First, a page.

The U.S. Department of Education (ED) on Wednesday released proposed regulations aimed at strengthening and expanding key federal student loan relief programs.

These proposals include clarifying debt relief pathways for borrowers whose colleges have closed or lied to them, who are totally and permanently disabled, or who have completed public service work commitments through the long dysfunctional Civil Service Loan Forgiveness Program (PSLF).

“We are committed to fixing a broken system,” US Secretary of Education Dr. Miguel Cardona said in a statement to the news. “If a borrower qualifies for student loan relief, they shouldn’t need mountains of paperwork or a law degree to get it. Nor should the benefits of student loans be so difficult to obtain that borrowers never actually benefit from them.

The Biden-Harris administration has so far approved nearly $26 billion in student debt relief for more than 1.3 million federal borrowers. Many experts and advocates agreed that this latest regulatory package, if approved, would be a big step toward streamlining the often confusing maze of federal student loan release programs.

“Overall, these proposed changes are great improvements over the current regulations,” said Michelle Dimino, senior education policy adviser at Third Way, a public policy think tank. “The proposals truly recognize that borrowers shouldn’t have to jump through endless hoops to get relief through existing federal student loan forgiveness programs. All of the language offered here serves that purpose: to make relief clearer to borrowers.

A proposed set of regulations, known as borrower defenses, would better help borrowers get a discharge if their colleges “lie to them or take advantage of them,” according to Declaration of ED. Such proposals would allow borrowers to file group claims and get faster decisions on those claims.

Strict limits on when borrowers could file a claim would also be removed. Additionally, the type of misconduct a college commits that could result in a borrower’s application being approved would expand to include “aggressive and deceptive recruiting practices.”

“The Department’s Borrower Defense Proposal would make a dramatic improvement and help realize the intent of the law,” wrote Kyle Southern, associate vice president of the Institute for College Access & Success (TICAS), a group of research and higher education policy advocacy, in a send to Various. “Beyond streamlining the rule’s protections for students, the proposed rule would deter the kind of fraud that leads to claims by strengthening the Department’s ability to seek recovery of lost funds from institutional leaders. The authors of Financial aid fraud schemes should bear the cost of repairing defrauded borrowers, not taxpayers.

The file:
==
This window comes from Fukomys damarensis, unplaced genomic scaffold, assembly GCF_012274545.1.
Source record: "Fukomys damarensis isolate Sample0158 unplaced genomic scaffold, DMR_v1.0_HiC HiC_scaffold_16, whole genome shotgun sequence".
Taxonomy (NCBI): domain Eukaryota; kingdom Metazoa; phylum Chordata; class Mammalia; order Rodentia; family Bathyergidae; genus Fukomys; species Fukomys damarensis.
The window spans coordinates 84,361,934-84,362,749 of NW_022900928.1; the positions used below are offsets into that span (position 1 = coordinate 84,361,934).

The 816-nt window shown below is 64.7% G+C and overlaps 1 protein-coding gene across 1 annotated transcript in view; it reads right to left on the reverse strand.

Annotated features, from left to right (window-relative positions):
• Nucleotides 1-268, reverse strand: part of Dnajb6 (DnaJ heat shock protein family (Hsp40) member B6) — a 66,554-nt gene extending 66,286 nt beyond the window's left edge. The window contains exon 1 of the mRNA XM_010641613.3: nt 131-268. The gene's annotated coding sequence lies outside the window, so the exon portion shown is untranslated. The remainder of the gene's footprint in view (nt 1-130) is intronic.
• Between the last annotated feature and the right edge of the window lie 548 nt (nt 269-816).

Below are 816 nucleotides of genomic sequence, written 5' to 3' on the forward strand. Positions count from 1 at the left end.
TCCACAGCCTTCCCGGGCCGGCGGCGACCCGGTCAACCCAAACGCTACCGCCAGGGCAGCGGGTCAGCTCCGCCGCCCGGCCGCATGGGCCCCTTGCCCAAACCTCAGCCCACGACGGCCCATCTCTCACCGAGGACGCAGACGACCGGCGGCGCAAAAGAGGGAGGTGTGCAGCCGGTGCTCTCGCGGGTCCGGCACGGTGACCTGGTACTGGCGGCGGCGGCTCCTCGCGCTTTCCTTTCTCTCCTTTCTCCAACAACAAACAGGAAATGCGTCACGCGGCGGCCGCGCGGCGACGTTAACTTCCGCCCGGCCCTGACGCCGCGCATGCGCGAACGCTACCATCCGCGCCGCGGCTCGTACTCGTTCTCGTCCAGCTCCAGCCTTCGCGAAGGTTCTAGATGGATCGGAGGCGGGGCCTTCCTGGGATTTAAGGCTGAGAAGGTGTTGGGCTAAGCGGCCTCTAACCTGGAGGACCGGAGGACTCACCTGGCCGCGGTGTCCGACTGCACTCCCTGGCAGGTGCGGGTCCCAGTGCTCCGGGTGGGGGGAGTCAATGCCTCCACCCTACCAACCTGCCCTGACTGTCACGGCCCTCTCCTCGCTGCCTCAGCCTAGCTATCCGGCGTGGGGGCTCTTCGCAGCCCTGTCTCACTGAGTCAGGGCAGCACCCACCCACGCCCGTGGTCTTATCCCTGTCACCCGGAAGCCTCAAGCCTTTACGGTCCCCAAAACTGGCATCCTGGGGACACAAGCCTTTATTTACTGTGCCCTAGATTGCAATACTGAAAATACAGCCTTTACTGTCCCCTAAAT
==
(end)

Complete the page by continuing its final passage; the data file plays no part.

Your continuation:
The ED proposals further included expanding eligibility for Total and Permanent Disability (TPD) discharge. Michele Streeter, Associate Director of Policy and Advocacy at TICAS, noted that recent data indicates that more than 500,000 borrowers are eligible for student debt relief via TPD but have not received loan forgiveness. .

“The expansion of TPD will make it easier for these borrowers to access the relief to which they are entitled under the law,” Streeter added in an email to Various.

The proposed settlement will be published by ED in the coming days. The public will then be allowed to comment on them for 30 days. ED said it aims to make these rules final by Nov. 1, 2022. The regulations would then be on track to take effect no later than July 1, 2023.

“Whether it was closed school holidays, borrower defense claims, PSLF or relief after total and permanent disability, borrowers had to navigate narrow rules and an unnecessarily complicated system,” said US Undersecretary of Education James Kvaal in a statement on the package. “The regulations we have proposed today would remove many of these barriers and help create a federal student loan system that works better for borrowers.

Rebecca Kelliher can be reached at